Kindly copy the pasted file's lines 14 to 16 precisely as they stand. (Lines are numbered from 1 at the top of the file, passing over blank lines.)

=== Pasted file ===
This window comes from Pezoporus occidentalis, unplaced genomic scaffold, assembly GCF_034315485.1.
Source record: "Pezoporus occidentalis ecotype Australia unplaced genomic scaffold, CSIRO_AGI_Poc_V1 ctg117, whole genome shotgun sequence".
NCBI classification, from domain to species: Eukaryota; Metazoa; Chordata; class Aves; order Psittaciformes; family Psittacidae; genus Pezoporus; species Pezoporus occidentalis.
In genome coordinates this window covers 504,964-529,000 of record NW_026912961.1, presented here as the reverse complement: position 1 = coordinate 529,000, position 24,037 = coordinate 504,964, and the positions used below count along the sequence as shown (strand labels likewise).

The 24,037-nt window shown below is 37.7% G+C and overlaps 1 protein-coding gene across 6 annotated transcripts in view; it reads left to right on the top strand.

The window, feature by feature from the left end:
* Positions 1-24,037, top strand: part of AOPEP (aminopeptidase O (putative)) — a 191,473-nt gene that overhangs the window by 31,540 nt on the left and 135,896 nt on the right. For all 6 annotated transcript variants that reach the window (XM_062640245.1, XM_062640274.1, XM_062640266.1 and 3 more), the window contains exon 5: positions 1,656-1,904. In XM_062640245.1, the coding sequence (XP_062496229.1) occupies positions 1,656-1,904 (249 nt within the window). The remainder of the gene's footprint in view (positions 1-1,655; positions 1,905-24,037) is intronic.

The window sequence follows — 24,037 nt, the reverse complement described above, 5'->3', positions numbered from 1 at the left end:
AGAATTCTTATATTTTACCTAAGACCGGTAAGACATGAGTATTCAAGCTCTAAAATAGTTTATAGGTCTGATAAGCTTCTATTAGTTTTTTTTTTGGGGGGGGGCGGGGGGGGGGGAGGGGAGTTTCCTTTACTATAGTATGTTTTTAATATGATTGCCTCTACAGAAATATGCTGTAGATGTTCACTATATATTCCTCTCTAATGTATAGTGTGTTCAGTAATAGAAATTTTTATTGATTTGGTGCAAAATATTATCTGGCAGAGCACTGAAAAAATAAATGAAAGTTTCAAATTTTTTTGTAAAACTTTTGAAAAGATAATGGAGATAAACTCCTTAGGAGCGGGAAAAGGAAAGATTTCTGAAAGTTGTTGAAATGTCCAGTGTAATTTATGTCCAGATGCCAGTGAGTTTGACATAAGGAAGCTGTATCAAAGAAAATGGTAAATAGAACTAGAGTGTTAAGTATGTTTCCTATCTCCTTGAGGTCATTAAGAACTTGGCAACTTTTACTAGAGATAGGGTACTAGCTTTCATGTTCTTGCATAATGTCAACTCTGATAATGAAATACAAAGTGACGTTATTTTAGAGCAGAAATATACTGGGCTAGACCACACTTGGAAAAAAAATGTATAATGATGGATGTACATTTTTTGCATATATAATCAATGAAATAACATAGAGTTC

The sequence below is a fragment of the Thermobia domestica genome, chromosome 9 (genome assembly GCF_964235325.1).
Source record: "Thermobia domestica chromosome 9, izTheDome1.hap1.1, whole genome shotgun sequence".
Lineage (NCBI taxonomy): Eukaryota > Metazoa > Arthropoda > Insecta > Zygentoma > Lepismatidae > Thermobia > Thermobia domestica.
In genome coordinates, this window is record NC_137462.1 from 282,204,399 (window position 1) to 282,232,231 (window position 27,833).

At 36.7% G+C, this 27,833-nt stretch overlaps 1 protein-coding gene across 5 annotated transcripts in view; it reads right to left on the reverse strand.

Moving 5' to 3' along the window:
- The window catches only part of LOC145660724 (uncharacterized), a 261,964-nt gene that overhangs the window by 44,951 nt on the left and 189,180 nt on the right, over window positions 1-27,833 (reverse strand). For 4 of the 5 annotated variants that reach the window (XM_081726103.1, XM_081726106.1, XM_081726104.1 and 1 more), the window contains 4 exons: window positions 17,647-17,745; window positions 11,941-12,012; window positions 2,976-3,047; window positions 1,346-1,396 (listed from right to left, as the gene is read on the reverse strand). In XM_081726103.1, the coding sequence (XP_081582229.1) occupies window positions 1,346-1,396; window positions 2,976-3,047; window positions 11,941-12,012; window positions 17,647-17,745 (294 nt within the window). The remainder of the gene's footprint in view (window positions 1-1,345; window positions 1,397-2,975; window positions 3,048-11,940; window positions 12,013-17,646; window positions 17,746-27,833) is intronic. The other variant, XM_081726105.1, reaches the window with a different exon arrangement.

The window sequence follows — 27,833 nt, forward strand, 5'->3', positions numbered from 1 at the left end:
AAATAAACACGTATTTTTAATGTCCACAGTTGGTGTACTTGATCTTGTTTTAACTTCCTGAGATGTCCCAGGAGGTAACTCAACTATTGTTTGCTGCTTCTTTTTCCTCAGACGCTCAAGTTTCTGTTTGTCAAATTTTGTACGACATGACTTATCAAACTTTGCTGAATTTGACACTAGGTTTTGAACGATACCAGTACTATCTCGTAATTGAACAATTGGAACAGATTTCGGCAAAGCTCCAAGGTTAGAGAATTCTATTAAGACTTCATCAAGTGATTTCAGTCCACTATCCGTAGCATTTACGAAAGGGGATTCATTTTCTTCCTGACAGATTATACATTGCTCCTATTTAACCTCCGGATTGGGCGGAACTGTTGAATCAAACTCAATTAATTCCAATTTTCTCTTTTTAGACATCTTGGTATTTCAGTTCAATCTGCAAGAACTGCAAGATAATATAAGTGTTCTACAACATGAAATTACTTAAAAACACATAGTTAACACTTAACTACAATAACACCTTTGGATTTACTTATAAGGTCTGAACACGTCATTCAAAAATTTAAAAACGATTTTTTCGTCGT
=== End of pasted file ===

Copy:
At 36.7% G+C, this 27,833-nt stretch overlaps 1 protein-coding gene across 5 annotated transcripts in view; it reads right to left on the reverse strand.

Moving 5' to 3' along the window:
- The window catches only part of LOC145660724 (uncharacterized), a 261,964-nt gene that overhangs the window by 44,951 nt on the left and 189,180 nt on the right, over window positions 1-27,833 (reverse strand). For 4 of the 5 annotated variants that reach the window (XM_081726103.1, XM_081726106.1, XM_081726104.1 and 1 more), the window contains 4 exons: window positions 17,647-17,745; window positions 11,941-12,012; window positions 2,976-3,047; window positions 1,346-1,396 (listed from right to left, as the gene is read on the reverse strand). In XM_081726103.1, the coding sequence (XP_081582229.1) occupies window positions 1,346-1,396; window positions 2,976-3,047; window positions 11,941-12,012; window positions 17,647-17,745 (294 nt within the window). The remainder of the gene's footprint in view (window positions 1-1,345; window positions 1,397-2,975; window positions 3,048-11,940; window positions 12,013-17,646; window positions 17,746-27,833) is intronic. The other variant, XM_081726105.1, reaches the window with a different exon arrangement.